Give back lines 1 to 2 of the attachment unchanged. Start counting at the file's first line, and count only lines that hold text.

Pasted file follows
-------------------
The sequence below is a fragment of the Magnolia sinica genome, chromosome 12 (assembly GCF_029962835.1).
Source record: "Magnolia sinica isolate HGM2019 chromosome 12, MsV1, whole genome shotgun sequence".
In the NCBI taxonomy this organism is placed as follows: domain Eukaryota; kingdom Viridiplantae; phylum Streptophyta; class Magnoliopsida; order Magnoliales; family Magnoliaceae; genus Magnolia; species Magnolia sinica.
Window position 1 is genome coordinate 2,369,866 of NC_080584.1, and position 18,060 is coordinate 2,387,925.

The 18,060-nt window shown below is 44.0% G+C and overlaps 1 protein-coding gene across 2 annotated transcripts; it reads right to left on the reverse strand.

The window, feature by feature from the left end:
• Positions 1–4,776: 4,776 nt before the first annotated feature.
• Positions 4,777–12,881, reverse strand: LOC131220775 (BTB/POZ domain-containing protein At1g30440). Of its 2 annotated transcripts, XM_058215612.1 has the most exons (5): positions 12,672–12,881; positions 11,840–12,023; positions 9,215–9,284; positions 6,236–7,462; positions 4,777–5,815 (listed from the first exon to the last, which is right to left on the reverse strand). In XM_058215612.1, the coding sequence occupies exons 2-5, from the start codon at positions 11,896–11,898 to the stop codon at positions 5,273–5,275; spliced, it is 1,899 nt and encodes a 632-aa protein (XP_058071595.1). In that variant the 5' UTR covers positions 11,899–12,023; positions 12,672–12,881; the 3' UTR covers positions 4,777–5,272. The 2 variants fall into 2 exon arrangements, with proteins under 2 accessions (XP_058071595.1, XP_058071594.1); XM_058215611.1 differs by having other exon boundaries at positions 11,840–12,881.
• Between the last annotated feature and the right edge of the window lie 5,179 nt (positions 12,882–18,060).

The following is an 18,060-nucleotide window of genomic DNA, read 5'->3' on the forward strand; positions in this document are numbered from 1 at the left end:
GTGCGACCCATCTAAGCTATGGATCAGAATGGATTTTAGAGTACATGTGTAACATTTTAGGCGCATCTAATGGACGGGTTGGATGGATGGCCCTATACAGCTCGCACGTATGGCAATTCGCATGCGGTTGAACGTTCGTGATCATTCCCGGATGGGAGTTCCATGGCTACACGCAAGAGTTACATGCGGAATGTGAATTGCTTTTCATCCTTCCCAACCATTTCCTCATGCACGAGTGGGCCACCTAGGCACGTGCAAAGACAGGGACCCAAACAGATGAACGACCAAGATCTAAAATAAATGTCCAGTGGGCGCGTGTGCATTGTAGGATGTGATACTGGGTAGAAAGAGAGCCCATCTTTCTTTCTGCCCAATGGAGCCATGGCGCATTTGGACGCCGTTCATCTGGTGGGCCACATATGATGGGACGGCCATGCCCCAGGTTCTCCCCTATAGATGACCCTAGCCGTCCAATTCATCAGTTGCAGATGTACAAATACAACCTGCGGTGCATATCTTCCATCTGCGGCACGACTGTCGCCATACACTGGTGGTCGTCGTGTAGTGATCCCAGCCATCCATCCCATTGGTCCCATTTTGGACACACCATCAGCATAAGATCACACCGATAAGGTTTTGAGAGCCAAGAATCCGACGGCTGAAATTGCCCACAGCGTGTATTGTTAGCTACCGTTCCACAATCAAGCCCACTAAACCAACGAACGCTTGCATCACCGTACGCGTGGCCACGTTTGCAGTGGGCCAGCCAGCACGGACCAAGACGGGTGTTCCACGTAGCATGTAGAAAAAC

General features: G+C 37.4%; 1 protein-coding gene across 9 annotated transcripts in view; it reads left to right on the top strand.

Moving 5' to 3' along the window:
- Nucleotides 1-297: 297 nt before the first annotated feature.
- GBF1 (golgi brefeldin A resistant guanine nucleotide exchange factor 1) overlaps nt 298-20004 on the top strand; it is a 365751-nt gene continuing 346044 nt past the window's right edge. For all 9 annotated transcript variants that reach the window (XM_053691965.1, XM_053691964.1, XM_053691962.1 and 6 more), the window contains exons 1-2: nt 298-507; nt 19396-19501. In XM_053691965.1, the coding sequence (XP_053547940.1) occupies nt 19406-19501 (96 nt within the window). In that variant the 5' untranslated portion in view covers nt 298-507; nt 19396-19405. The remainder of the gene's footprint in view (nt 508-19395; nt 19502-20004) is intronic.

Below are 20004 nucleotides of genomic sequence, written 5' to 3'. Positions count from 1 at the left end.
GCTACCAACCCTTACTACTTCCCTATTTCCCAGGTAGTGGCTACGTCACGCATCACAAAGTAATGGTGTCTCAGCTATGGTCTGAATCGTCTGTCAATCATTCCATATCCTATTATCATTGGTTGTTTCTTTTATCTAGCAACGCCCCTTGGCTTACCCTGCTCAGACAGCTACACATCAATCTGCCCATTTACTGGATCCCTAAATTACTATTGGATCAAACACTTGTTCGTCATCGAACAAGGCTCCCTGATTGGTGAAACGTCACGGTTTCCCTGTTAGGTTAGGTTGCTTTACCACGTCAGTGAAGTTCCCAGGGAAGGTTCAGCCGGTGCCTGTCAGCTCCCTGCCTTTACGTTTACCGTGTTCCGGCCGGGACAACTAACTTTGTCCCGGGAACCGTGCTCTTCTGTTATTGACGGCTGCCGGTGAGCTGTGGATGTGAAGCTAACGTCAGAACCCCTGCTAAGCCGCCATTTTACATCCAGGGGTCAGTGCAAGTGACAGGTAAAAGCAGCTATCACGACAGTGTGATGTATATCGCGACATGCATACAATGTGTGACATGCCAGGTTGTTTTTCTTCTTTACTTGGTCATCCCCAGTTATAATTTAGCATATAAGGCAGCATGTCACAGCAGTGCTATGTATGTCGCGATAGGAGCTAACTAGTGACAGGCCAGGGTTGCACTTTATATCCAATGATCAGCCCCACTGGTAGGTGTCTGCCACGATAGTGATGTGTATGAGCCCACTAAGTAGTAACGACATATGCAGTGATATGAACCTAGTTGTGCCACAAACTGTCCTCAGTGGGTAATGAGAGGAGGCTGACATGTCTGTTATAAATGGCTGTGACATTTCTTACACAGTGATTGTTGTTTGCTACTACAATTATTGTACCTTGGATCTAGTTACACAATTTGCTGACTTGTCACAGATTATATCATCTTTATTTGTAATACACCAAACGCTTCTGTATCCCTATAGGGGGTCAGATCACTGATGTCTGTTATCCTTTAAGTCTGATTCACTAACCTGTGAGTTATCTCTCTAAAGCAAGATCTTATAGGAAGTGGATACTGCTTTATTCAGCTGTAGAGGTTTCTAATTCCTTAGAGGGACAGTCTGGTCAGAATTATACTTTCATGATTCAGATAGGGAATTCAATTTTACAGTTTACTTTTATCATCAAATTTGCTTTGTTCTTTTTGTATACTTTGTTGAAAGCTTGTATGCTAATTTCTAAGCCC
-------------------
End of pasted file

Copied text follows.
The sequence below is a fragment of the Magnolia sinica genome, chromosome 12 (assembly GCF_029962835.1).
Source record: "Magnolia sinica isolate HGM2019 chromosome 12, MsV1, whole genome shotgun sequence".